Skip to main content

Samsung announces portable, durable Chromebook 3

Samsung Chromebook 3
Samsung has announced the Chromebook 3, the latest entry in its popular line of highly portable laptops that use Google’s Chrome OS. Its predecessor was highly praised when it launched in 2014, and the follow-up seems poised to build on the same areas that made that release such a success.

It’s clear that Samsung’s designers considered portability and ease of use to be top priorities when putting together the Chromebook 3. At just over 2.5 pounds, it’s light enough to be carried around in a shoulder bag when you’re on the move — but its reinforced metal body ensures that it’s no fragile bit of kit.

Related Videos

Our review of the Chromebook 2 noted that its comfortable input methods were a major selling point, and that looks set to be improved upon even further by its successor. UL-certified keycaps on its ergonomic keyboard have now been implemented to ensure that long periods of typing are as pleasant as possible for the user.

Under the hood, an Intel Celeron N3050 CPU is paired with an Intel HD Graphics GPU and the user’s choice of either 2GB or 4GB of RAM. A 16GB eMMC hard drive provides a cost-effective way of getting a decent amount of storage space on board.

Meanwhile, an 11.6-inch HD display with a 1,366 x 768 resolution will offer all the visual fidelity you might need from an inexpensive working computer. Samsung is also claiming that the device’s ‘all-day’ battery will be able to last for up to eleven hours on a single charge, depending on what sort of activities are being performed.

The price point of the Chromebook 3 will likely be the sole deciding factor of whether or not it will find an audience — and, at least for the moment, Samsung remains tight-lipped about just how much the laptop will cost. With the company claiming an early 2016 release date for the system, we’re likely to hear more details in the coming weeks.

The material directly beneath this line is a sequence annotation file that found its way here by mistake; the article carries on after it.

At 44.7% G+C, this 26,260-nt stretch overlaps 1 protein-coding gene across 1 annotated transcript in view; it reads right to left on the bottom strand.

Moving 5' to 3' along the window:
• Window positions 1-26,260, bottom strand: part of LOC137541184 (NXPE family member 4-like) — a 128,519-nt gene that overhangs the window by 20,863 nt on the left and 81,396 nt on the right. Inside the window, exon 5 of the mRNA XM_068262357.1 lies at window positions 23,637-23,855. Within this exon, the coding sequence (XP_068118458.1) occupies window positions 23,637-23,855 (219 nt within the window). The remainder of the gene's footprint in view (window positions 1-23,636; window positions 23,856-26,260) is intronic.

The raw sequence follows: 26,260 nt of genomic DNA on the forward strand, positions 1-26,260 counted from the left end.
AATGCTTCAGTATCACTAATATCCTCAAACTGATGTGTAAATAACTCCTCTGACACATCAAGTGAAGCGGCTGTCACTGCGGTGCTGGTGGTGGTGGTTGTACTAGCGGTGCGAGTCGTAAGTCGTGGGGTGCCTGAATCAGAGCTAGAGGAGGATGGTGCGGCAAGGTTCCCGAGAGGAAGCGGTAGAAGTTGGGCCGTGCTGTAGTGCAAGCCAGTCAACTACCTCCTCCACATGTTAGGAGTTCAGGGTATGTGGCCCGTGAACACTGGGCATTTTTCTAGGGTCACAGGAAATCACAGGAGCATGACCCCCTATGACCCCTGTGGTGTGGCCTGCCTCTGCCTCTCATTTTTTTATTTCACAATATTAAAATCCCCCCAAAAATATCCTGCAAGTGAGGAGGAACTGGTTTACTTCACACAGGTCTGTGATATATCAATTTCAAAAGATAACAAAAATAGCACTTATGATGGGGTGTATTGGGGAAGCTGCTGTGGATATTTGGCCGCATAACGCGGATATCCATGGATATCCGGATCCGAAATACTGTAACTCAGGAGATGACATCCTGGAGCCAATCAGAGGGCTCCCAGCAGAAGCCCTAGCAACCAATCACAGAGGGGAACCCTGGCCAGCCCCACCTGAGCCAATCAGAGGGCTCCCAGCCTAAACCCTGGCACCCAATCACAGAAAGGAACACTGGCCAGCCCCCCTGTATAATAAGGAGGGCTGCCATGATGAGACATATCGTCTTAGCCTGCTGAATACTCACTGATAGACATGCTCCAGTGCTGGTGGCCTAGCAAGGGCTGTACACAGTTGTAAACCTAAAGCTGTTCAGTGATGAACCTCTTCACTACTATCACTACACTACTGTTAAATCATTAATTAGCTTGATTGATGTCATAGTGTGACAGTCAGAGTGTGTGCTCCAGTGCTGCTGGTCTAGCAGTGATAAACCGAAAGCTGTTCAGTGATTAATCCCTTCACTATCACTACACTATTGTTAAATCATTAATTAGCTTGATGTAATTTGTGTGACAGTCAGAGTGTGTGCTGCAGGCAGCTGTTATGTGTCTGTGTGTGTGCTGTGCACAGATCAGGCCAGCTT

Editors' Recommendations

Steam enters beta on Chromebooks, tripling number of supported devices
Chrome OS Chromebook Gaming Android Gaming

After a long incubation period, Valve's Steam gaming platform is now available on the beta channel of version 108 of ChromeOS, bringing along improved user experience, broader availability, and greater compatibility with popular gaming titles.

Gaming publisher Valve had, at the beginning of this year, been collaborating with the ChromeOS gaming team in releasing Steam in the alpha channel of ChromeOS. Graduating to the more stable and reliable beta channel means more users can try Steam out for themselves.

Read more
Editing video on Chromebooks just got a lot easier
Light and dark theme shown in ChromeOS.

Later this summer, Google Photos will be gaining new video editing features on Chromebooks, helping address one of the weaknesses of ChromeOS when compared to Windows and MacOS. Also coming are tweaks to the light and dark themes, new editing features in the gallery app, and new calendar integration and notification improvements in ChromeOS.

The new feature in Google Photos is expected to work natively within the app, and all within a few taps for making quick videos.

Read more
How ChromeOS Flex turns old PCs into Chromebooks for free
Chrome OS Flex on a ASUS laptop.

If you have an older MacBook or Windows system somewhere around your house, there's a chance you might that the device might be "too slow" or isn't getting security or major operating system updates anymore.

Microsoft's fading out of older Windows versions, strict requirements for Windows 11, and Apple's allowing newer MacOS versions to run on select Macs might have your computer in the dust. Even in the enterprise space, it is very expensive to replace older devices.

Read more